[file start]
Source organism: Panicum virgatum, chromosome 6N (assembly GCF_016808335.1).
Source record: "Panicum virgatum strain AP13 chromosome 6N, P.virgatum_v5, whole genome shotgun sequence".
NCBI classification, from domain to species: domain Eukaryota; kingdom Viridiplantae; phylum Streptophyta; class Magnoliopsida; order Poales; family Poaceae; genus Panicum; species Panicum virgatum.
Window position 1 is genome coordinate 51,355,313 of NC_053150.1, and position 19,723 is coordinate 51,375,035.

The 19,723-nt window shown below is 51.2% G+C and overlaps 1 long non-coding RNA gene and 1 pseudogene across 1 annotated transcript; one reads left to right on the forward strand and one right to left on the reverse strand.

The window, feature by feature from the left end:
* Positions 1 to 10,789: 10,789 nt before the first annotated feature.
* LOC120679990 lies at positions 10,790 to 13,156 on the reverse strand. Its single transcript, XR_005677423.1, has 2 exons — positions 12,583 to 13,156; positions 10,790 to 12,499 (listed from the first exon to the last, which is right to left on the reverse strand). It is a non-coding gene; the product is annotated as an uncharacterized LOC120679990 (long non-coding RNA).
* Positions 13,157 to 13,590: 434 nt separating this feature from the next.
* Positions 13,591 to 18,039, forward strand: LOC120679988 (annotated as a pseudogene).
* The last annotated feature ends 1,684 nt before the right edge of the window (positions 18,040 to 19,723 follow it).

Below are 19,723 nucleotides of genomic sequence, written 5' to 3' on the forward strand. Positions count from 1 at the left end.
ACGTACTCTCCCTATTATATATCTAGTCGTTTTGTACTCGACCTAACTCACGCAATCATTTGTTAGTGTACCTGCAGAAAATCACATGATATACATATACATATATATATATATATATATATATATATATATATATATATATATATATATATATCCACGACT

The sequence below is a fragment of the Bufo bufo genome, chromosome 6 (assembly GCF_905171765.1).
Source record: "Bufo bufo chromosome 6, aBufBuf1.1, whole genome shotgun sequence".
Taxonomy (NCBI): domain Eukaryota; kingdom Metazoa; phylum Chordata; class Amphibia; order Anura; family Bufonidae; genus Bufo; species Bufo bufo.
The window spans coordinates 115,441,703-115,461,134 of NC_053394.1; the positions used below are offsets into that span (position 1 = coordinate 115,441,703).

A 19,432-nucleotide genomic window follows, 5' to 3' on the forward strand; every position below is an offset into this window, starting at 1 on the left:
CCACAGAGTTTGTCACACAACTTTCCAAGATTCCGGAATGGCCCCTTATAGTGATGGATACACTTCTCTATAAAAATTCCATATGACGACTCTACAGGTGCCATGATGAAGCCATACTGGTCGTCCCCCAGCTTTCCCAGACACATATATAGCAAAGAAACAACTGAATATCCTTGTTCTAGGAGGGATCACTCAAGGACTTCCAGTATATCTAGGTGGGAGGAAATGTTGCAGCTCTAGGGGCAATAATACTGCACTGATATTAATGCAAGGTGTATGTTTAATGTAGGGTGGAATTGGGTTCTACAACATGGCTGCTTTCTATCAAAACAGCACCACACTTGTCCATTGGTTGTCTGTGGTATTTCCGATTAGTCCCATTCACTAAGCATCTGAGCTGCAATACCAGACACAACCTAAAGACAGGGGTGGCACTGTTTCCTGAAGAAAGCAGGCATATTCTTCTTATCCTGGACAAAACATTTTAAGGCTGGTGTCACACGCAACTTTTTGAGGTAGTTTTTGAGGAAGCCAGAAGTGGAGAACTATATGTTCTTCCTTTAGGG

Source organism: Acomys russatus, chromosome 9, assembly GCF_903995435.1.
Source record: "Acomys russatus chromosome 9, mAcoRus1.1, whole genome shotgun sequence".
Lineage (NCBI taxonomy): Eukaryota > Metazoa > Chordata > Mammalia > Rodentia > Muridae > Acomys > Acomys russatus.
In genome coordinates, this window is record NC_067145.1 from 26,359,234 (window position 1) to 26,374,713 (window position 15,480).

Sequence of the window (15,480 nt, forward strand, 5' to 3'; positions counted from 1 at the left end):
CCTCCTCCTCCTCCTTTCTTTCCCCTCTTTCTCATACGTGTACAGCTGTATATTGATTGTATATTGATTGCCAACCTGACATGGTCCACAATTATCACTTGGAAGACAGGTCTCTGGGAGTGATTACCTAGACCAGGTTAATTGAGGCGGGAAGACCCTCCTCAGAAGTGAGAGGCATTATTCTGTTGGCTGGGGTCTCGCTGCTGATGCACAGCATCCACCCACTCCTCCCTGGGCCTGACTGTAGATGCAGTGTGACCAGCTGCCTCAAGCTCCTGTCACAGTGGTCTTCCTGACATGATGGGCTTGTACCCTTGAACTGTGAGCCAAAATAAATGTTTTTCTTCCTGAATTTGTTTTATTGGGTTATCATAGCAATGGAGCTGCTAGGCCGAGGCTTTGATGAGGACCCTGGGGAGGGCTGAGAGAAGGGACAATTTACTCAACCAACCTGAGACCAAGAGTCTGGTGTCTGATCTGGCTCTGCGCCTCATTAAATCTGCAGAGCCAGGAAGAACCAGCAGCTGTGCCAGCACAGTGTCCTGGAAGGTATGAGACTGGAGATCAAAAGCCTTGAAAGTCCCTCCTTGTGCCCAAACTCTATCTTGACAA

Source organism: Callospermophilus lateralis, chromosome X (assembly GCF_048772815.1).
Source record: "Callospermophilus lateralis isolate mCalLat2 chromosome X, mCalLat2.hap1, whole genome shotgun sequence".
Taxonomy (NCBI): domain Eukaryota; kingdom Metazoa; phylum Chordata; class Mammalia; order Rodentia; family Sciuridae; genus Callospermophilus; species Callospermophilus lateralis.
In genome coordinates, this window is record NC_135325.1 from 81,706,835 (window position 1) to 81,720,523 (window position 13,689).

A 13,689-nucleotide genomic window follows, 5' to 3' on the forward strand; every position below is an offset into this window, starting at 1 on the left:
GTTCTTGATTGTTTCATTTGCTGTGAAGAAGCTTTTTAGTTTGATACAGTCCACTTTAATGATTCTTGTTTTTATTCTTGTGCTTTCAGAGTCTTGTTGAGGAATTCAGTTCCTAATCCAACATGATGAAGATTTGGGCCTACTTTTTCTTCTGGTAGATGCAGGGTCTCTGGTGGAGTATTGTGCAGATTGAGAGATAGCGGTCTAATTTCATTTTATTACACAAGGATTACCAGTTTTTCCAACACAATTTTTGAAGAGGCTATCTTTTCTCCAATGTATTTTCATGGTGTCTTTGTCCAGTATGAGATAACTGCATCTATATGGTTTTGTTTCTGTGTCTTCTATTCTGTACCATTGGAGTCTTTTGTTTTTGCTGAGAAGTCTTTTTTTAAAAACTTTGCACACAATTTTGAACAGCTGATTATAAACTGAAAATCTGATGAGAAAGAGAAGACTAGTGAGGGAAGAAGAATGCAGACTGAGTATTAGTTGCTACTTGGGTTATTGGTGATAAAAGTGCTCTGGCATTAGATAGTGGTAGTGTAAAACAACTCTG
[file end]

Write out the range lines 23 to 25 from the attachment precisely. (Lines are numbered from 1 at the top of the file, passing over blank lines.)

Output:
In genome coordinates, this window is record NC_067145.1 from 26,359,234 (window position 1) to 26,374,713 (window position 15,480).

Sequence of the window (15,480 nt, forward strand, 5' to 3'; positions counted from 1 at the left end):
CCTCCTCCTCCTCCTTTCTTTCCCCTCTTTCTCATACGTGTACAGCTGTATATTGATTGTATATTGATTGCCAACCTGACATGGTCCACAATTATCACTTGGAAGACAGGTCTCTGGGAGTGATTACCTAGACCAGGTTAATTGAGGCGGGAAGACCCTCCTCAGAAGTGAGAGGCATTATTCTGTTGGCTGGGGTCTCGCTGCTGATGCACAGCATCCACCCACTCCTCCCTGGGCCTGACTGTAGATGCAGTGTGACCAGCTGCCTCAAGCTCCTGTCACAGTGGTCTTCCTGACATGATGGGCTTGTACCCTTGAACTGTGAGCCAAAATAAATGTTTTTCTTCCTGAATTTGTTTTATTGGGTTATCATAGCAATGGAGCTGCTAGGCCGAGGCTTTGATGAGGACCCTGGGGAGGGCTGAGAGAAGGGACAATTTACTCAACCAACCTGAGACCAAGAGTCTGGTGTCTGATCTGGCTCTGCGCCTCATTAAATCTGCAGAGCCAGGAAGAACCAGCAGCTGTGCCAGCACAGTGTCCTGGAAGGTATGAGACTGGAGATCAAAAGCCTTGAAAGTCCCTCCTTGTGCCCAAACTCTATCTTGACAA